The Best Los Angeles Metal Shows To See In January
Olivia JaffeThe Shrine
Sunday, January 5
A collective of members from two of metal's artsiest bands (Neurosis and Yakuza) and one of metal's most nihilistic bands (Eyehategod), Corrections House unleashed a fine piece of industrial-flavored noise terror with last year's Last City Zero. The album engulfs the listener with pure darkness. The mighty bellows of Neurosis' Scott Kelly balance nicely with the frenzied shrieks of Eyehategod's Mike IX Williams.
See also: The 10 Best Metal Albums of 2013
Friday, January 10
BL'AST!, Nails, 16, The Shrine
All brands of heavy are represented on this bill. Local faves The Shrine open the show with stoner skate-punk that is as infectiously catchy as it is heavy. From there, 16's sludge metal odes to rock-bottom drug abuse will darken the mood. The eighteen minutes of pure grind fury on Nails' 2013 album Abandon All Life was our third favorite metal album of 2013. And if that wasn't enough to get your pit on, reunited SST-era hardcore heroes BL'AST! will dust off some moshers from the '80s to close out the show.
See also: Top 20 L.A. Metal Albums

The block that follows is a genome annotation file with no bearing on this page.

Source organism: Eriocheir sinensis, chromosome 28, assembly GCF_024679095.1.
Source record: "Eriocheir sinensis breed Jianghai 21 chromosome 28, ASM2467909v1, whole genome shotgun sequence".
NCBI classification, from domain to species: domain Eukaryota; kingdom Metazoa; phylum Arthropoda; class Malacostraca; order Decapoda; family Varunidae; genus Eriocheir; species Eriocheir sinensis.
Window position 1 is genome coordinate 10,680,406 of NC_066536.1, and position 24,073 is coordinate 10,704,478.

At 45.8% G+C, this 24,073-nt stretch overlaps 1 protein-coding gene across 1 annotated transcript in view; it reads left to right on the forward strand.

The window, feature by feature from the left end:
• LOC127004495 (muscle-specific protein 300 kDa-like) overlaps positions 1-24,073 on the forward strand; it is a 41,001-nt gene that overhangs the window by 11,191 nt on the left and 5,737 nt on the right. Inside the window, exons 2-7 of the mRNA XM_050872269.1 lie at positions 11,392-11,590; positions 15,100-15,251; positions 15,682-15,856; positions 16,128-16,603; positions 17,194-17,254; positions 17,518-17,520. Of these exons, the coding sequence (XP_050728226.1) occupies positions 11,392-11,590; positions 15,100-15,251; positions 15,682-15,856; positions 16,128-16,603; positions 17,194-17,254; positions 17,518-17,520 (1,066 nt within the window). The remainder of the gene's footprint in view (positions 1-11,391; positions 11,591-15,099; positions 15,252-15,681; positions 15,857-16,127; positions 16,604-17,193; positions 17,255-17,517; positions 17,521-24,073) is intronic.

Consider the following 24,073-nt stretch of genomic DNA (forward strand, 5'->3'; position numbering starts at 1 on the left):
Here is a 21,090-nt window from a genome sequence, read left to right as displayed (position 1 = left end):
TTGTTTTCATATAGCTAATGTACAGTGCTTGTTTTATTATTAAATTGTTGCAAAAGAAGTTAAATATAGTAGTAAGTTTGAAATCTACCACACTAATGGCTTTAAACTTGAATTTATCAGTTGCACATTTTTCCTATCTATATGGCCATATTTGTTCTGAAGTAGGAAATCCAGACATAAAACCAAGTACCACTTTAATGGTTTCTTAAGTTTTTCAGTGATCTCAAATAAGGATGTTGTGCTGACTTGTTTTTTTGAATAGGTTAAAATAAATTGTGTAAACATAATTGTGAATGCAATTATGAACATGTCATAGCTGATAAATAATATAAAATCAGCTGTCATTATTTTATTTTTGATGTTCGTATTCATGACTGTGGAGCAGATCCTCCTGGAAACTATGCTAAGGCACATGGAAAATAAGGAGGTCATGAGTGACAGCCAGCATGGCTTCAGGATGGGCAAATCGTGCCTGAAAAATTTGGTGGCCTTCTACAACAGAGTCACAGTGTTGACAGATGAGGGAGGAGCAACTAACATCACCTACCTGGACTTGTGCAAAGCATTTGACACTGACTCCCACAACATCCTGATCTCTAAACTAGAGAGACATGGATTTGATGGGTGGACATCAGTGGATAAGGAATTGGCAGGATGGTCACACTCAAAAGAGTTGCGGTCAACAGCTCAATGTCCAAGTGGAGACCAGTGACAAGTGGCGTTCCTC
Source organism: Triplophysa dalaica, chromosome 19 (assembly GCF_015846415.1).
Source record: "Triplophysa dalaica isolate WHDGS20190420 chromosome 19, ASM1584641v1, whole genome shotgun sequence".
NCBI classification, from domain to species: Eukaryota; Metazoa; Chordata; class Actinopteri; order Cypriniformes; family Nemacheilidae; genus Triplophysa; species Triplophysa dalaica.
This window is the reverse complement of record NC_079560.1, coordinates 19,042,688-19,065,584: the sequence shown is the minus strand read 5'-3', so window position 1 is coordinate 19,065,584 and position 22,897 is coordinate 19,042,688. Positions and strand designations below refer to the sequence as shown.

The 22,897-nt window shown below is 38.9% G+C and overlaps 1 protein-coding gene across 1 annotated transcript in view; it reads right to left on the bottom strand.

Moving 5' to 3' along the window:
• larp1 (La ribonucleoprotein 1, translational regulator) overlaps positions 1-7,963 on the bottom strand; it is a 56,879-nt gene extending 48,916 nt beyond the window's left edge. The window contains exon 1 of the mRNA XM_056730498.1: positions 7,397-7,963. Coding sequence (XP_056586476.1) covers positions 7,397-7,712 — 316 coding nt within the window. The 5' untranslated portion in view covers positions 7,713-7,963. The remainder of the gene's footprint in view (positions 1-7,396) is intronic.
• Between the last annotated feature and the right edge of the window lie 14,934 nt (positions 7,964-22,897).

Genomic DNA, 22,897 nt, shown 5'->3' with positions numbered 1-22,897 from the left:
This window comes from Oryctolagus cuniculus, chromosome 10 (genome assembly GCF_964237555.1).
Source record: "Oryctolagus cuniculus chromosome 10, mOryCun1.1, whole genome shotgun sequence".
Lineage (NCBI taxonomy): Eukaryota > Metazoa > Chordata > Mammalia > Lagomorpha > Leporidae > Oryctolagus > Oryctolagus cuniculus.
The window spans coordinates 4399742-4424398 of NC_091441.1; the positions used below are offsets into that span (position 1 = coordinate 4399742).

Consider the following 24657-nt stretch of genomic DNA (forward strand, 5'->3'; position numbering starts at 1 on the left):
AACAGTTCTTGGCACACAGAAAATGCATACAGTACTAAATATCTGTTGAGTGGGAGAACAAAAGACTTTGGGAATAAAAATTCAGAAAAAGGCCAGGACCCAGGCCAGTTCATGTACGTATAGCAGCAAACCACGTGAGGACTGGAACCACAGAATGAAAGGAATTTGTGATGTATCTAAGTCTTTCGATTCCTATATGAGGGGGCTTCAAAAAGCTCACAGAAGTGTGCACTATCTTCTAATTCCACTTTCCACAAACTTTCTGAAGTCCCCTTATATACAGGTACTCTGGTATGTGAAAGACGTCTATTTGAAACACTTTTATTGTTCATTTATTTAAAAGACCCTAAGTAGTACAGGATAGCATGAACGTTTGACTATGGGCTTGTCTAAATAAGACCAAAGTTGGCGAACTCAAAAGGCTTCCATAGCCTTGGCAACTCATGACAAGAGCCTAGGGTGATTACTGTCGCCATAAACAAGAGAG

Sunday, January 12
New Orleans miscreants Eyehategod have been one of the grimiest acts in heavy music for 25 years. Album titles such as Take As Needed For Pain and Dopesick should tell you how dark they can be. Their raw muddy sludge has influenced dozens of acts in their wake. The band's edge has not dulled. This will be the group's first L.A. performance since the death of drummer Joey LaCaze in August last year.
Saturday, January 18
It's appropriate that the metal portion of the Whisky A Go-Go's 50th anniversary celebration is represented by a longtime fixture in the L.A. scene. Fear Factory was one of the first bands in the early '90s to mix industrial-rock influences into a metal template. Even in the wake of the many changing trends throughout the years, landmark albums such as 1992's Soul Of A New Machine and 1995's Demanufacture still hold up, packing as much punch as they did when the band was on the rise.
Jaime RobillardToxic Holocaust leader Joel Grind
Sunday, January 26
With new album Chemistry of Consciousness, Toxic Holocaust leader Joel Grind remains one of the most important voices in metal. His punk-inspired thrash is inspired by acts such as Motorhead and Venom. But his sheer abandon is tempered by what made those bands great in the first place: tight-as-fuck songwriting that leaves no room for error.
Wednesday, January 29
It's only been six months since stoner-doom overlords Weedeater came through town, leaving a crater filled with massive Sabbath riffs and marijuana smoke in their wake. But since this show is free (RSVP here), we're more than happy to take another hit.
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